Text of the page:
Leeds - A Forgotten Generation? The invisible but invaluable

WHEELS OF STEEL: DJ's at the Heydays Club, from left,  Shirley Crosby, Jack Quayle, Annie O'Donnell,  Linda Loganathan.
WHEELS OF STEEL: DJ's at the Heydays Club, from left, Shirley Crosby, Jack Quayle, Annie O'Donnell, Linda Loganathan.
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Life expectancy in Leeds has increased by two years in the last decade alone. In the third of a series of special features Sam Casey examines the health implications of our ageing population.

BOYS born in Leeds in 1901 could expect to live to the age of just 45, girls to 49.

By 2009, those figures had risen to 78 and 82 respectively.

In the last ten years alone, life expectancy in Leeds has increased by two years for both men and women

A man aged 65 in the city today can expect to live on average for another 16 years, a woman of the same age for another 19.

The number of over 85s has risen 15 per cent since 2001.

Viewed through the prism of health, the fact that Leeds’s population is ageing can be seen in two ways.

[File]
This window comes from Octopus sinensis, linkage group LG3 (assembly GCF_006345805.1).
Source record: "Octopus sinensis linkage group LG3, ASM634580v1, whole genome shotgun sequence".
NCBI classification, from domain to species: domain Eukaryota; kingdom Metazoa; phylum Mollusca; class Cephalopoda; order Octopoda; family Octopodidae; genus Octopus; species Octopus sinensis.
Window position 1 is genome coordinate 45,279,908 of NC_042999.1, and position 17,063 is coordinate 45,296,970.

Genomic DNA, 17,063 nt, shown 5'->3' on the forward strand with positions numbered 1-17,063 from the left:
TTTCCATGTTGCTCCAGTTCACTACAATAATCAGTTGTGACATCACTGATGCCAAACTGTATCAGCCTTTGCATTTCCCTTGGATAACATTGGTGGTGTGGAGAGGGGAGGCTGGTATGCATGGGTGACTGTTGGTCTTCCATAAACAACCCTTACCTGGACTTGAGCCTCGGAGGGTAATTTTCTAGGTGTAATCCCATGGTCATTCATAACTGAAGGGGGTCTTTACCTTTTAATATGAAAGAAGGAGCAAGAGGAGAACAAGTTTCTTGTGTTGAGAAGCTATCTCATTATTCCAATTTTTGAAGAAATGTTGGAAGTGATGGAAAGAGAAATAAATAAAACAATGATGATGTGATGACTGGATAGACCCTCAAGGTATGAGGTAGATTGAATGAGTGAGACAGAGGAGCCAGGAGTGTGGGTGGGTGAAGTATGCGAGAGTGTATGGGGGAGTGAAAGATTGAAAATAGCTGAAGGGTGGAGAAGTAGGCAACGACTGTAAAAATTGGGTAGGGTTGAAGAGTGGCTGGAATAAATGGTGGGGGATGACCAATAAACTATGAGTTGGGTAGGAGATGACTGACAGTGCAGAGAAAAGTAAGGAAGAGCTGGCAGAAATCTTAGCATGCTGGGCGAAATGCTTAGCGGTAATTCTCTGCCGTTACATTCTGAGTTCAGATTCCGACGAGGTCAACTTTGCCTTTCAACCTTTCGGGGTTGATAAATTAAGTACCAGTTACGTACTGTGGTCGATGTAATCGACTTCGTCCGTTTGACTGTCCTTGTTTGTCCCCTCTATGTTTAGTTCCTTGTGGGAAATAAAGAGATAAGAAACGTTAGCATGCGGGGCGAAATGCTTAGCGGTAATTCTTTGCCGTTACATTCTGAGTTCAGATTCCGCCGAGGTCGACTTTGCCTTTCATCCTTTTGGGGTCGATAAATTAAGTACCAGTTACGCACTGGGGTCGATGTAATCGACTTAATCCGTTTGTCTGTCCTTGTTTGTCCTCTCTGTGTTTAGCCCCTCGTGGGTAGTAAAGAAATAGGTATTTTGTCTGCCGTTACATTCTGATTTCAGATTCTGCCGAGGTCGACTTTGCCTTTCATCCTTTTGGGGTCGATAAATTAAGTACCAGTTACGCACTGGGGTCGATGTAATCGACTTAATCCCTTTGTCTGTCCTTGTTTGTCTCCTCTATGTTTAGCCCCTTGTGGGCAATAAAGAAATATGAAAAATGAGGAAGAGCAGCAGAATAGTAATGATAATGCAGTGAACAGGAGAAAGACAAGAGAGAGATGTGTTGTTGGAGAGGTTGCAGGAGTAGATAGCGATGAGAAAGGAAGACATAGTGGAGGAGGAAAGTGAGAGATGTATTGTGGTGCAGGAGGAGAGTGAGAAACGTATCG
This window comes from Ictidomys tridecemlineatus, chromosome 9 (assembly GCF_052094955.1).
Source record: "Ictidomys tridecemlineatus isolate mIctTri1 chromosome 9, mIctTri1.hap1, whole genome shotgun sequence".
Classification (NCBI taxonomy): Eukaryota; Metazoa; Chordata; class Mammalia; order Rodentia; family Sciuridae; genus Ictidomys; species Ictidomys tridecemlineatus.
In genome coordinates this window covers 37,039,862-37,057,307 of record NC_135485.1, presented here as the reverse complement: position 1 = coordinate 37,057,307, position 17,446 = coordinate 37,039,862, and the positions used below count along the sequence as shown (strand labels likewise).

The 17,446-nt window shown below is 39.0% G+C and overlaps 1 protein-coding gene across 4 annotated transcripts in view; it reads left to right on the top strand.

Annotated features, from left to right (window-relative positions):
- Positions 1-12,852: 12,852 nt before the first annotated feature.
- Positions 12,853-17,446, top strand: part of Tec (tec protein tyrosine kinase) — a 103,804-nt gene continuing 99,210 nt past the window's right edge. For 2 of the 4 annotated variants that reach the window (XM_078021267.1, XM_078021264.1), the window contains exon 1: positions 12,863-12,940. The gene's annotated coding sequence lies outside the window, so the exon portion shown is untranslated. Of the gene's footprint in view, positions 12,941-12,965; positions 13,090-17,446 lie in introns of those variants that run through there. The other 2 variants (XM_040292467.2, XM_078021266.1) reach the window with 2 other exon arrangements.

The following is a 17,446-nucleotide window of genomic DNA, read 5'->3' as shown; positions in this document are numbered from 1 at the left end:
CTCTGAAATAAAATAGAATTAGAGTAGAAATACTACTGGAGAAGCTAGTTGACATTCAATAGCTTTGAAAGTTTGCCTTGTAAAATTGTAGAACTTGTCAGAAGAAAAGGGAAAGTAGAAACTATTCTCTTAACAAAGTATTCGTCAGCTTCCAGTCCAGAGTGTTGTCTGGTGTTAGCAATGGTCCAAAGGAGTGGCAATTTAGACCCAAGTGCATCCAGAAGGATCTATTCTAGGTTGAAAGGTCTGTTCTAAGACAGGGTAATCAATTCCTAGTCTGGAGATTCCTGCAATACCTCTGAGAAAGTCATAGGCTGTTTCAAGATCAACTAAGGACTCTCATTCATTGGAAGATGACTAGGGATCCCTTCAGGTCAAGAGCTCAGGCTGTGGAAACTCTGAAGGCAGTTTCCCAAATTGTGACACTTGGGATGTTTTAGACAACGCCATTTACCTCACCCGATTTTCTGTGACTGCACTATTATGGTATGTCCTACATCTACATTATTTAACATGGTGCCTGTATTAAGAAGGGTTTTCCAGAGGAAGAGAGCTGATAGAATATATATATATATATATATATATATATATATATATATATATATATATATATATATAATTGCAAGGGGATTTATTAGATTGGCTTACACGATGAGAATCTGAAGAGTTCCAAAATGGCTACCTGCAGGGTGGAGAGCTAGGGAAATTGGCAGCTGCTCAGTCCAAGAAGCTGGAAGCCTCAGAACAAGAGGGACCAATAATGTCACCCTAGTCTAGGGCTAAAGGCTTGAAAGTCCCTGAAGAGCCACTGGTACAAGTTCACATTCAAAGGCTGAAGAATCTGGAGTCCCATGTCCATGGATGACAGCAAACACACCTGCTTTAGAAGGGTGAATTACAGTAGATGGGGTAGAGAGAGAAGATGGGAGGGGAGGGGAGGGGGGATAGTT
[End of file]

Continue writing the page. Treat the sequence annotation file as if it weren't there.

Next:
On the one hand, it is a marker of success for public health policies and socio-economic development.

While on the other it means increasing pressure on the city’s services as they struggle to cope under growing financial constraints.

Coun Linda Yeadon, Leeds City Council’s executive member for adult health and social care, admitted the authorities had yet to adapt.

She said: “It’s a positive thing that people are living longer and that medical advances have been made, but it does give local authorities a challenge and that’s not just the case in Leeds. “I don’t think as a nation we have come to terms with how financially we are going to deal with that – and it has to be done nationally, particularly as we are living in an age of cuts in budgets.”

While people are living longer, they are more likely to live longer with health problems.

The average number of years an over-65 in Leeds will live with a disability has risen, to eight-and-a-half years for men and nearly 11 for women.